Even though the image quality of digital cameras keep getting better and better with every generation, there’s still room for improvement in the high ISO noise department. As long as the cameras allowme to take photos that’ll show noise, I’ll do it if it means thatI can use natural lighting and sufficiently freeze the subjects movements. The highest selectable ISO setting will usually result in photos that are close to unusable, the next highest in photos that are usable but containing clearly visible noise and two stops down from the max ISO the camera takes photos which are essentially free from noise.This guide will show how to make the noisiest photos usable and make the ones on the border worthy of large prints.
Luma vs. Chroma Noise
The most visible noise in a photo is the blotches of chroma (color) noise. Luminosity noise is usually seen as less ugly and visible. By using a weaker luma noise reduction and stronger chroma setting the detail from the luminosity information is preserved while visible noise is reduced.
Noise is most visible in dark areas where any lighter spots (especially colored) will stand out against the background. There’s a clear trade-off between shadow noise and detail retention, the details in dark areas are often barely visible and applying strong noise reduction often kills them. The choice is to keep the details and the noise or getting rid of the noise along with the details. If detail loss is acceptable in the darker areas an additional stronger noise reduction layer can be created which is masked in, it can also be applied to only some of the dark areas.
I use Adobe Lightroom to import, develop and export my photos. I import as DNG since I believe that it’s a format that’ll live a little longer than the propriety manufacturer RAW-formats. Since I started using Lightroom my postprocess work has speeded up immensely compared to using Canon DPP or Photoshop and then some other kind of browser (like Picasa). Exporting to a new resolution for print or web is a matter of a few seconds instead of a couple of minutes of browsing, opening, rezising and saving somewhere. Apples Aperture works in a similar way but I’m not using a Mac so it’s not choice for me.
As a result I need a software solution which is compatible with Lightroom. The built in noise reduction works well with moderate amounts of noise (think clean up and not rescue) and it allows me to open a 16-bit copy of the photo in Photoshop by pressing Ctrl-E in the Develop module. Inside Photoshop I can apply filters, work with layers and anything else I want to do and once I’m ready the new image shows up in Lightroom ready for exports.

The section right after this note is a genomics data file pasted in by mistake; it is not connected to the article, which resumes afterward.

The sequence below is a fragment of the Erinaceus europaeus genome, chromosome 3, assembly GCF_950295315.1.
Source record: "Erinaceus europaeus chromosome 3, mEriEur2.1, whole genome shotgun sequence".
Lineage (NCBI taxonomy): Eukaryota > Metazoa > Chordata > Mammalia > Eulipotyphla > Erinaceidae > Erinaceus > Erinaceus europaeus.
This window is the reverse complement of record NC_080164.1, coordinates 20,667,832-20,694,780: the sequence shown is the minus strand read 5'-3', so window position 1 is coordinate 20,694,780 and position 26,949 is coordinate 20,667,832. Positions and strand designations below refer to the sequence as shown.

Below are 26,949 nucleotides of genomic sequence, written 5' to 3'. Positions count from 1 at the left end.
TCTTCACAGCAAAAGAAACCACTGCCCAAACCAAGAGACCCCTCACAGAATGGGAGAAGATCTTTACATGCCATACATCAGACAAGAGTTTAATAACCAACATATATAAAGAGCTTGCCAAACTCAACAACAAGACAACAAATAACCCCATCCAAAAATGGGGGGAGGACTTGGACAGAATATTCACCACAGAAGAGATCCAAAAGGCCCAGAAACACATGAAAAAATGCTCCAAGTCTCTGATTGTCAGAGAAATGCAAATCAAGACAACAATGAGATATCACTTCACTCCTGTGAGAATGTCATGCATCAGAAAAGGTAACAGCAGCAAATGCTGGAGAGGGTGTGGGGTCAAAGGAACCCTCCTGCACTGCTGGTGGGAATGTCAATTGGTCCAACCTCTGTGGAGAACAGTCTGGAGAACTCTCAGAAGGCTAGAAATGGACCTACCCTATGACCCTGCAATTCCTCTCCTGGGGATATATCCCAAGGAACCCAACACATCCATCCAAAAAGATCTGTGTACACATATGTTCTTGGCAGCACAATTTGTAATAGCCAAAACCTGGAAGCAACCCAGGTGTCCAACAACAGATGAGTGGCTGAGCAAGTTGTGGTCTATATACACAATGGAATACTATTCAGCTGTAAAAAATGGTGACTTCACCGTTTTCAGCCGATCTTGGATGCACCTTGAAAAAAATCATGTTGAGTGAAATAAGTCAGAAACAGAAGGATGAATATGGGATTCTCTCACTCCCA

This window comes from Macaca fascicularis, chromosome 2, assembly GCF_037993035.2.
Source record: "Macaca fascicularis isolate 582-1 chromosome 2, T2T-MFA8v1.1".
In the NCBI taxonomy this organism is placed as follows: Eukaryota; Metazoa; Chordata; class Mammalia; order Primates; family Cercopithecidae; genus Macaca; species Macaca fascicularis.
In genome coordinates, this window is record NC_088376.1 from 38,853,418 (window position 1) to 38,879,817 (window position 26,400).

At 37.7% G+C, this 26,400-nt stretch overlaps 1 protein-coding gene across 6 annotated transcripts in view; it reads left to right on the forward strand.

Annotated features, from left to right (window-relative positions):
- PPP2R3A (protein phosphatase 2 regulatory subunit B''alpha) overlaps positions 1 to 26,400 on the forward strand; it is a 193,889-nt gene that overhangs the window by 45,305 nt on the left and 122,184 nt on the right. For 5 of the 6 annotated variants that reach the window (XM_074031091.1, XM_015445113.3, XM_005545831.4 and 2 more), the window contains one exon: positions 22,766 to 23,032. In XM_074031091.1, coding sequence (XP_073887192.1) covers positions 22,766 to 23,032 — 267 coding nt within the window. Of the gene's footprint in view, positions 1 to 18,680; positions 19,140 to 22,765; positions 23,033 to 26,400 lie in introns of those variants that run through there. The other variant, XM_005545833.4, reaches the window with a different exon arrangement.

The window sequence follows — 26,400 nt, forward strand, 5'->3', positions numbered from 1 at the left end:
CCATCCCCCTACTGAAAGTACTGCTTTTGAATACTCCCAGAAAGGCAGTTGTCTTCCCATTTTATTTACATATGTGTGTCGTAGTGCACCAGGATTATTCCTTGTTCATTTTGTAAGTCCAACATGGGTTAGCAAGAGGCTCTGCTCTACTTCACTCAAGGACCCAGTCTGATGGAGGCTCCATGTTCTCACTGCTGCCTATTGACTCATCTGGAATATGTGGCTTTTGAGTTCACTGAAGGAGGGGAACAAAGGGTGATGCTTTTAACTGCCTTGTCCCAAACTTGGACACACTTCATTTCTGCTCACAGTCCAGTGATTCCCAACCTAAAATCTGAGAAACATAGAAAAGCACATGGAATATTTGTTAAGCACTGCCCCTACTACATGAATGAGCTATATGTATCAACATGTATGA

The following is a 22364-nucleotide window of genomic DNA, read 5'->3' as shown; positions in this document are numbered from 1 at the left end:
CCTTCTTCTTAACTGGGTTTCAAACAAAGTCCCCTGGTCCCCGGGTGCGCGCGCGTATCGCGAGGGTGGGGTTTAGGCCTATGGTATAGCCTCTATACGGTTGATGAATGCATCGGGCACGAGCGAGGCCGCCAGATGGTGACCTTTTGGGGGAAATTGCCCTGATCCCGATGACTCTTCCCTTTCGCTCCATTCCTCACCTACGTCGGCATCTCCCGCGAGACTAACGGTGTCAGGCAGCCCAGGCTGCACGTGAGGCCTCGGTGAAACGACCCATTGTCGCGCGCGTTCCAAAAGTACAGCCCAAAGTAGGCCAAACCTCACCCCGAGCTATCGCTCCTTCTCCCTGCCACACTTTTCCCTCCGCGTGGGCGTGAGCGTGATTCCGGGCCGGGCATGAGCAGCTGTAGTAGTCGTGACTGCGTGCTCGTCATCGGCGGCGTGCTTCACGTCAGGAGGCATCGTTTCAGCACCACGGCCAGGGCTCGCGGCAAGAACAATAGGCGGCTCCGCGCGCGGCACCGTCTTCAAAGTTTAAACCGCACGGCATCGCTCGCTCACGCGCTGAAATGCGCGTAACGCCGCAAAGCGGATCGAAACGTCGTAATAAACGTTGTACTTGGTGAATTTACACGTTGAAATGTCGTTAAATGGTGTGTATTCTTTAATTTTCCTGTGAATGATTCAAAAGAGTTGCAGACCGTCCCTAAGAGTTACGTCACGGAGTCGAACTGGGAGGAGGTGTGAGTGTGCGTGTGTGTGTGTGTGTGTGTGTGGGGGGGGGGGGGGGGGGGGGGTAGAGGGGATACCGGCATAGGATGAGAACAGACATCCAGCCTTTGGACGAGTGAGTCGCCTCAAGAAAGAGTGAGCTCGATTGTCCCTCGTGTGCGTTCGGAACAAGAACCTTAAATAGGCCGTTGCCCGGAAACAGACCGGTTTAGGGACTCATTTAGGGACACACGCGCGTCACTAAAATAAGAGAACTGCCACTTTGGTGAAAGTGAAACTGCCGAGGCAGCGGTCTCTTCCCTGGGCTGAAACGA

Comparison Between Noise Reduction Software
There are two major standalone software packages to reduce noise; Noise Ninja from Picturecode and Neat Image. All major RAW-converters also feature noise reduction algorithms (and settings) as well as Adobe Camera Raw found in Lightroom and Photoshop. Just like the cameras can allow excessive noise amounts, these software packages also allow excessive noise reduction will will destroy details and smear colours which makes the photos look very artificial and really not acceptable. In this comparison I’ve reduced noise until smearing and detail loss becomes unacceptable, although this approach isn’t very scientific I can’t think of any other method since there are to many unknown parameters and algorithms in the software.
Many say that themanufacturers own RAW-converters are the best ones to use since they have all the intricate knowledge of the sensor, camera and file format. The examples used here are from a Canon EOS 40D which means that the natural processor is the Canons Digital Photo Professional. The fact that the program is somewhat unintuitive to workin and tough to use in any managed workflow makes it a no-go, but it’s good as a reference.
Lightroom is capable of cleaning up this ISO1250 and 1600 photo nicely, by setting Luma and Chroma noise reduction to 25/75 detail is preserved while most of the noise is removed. Once stronger noise is found it has a harder time. The big benefit is that it’s available along every the other develop setting in my main postprocessing package.